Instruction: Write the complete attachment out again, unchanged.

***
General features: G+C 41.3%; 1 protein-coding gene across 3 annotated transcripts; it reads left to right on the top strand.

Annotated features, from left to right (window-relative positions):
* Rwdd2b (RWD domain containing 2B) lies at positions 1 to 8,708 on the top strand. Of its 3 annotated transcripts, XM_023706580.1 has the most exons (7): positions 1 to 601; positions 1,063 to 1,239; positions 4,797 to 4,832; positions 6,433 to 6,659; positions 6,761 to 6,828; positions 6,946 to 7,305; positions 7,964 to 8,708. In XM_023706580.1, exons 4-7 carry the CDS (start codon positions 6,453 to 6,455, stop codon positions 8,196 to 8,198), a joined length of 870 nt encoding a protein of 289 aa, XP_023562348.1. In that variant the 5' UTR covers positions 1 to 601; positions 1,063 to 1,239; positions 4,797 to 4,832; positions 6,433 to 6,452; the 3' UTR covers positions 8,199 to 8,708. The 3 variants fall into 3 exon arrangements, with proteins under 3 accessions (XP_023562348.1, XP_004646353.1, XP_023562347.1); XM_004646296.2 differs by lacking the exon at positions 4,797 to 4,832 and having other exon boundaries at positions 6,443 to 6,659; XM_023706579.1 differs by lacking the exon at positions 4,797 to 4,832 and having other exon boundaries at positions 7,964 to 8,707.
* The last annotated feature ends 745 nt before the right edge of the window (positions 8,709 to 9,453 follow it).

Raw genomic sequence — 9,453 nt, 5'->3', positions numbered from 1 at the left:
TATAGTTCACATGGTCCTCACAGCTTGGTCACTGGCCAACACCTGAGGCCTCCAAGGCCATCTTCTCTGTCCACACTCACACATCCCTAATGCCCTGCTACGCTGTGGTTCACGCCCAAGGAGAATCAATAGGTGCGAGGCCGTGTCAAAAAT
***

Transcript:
General features: G+C 41.3%; 1 protein-coding gene across 3 annotated transcripts; it reads left to right on the top strand.

Annotated features, from left to right (window-relative positions):
* Rwdd2b (RWD domain containing 2B) lies at positions 1 to 8,708 on the top strand. Of its 3 annotated transcripts, XM_023706580.1 has the most exons (7): positions 1 to 601; positions 1,063 to 1,239; positions 4,797 to 4,832; positions 6,433 to 6,659; positions 6,761 to 6,828; positions 6,946 to 7,305; positions 7,964 to 8,708. In XM_023706580.1, exons 4-7 carry the CDS (start codon positions 6,453 to 6,455, stop codon positions 8,196 to 8,198), a joined length of 870 nt encoding a protein of 289 aa, XP_023562348.1. In that variant the 5' UTR covers positions 1 to 601; positions 1,063 to 1,239; positions 4,797 to 4,832; positions 6,433 to 6,452; the 3' UTR covers positions 8,199 to 8,708. The 3 variants fall into 3 exon arrangements, with proteins under 3 accessions (XP_023562348.1, XP_004646353.1, XP_023562347.1); XM_004646296.2 differs by lacking the exon at positions 4,797 to 4,832 and having other exon boundaries at positions 6,443 to 6,659; XM_023706579.1 differs by lacking the exon at positions 4,797 to 4,832 and having other exon boundaries at positions 7,964 to 8,707.
* The last annotated feature ends 745 nt before the right edge of the window (positions 8,709 to 9,453 follow it).

Raw genomic sequence — 9,453 nt, 5'->3', positions numbered from 1 at the left:
TATAGTTCACATGGTCCTCACAGCTTGGTCACTGGCCAACACCTGAGGCCTCCAAGGCCATCTTCTCTGTCCACACTCACACATCCCTAATGCCCTGCTACGCTGTGGTTCACGCCCAAGGAGAATCAATAGGTGCGAGGCCGTGTCAAAAAT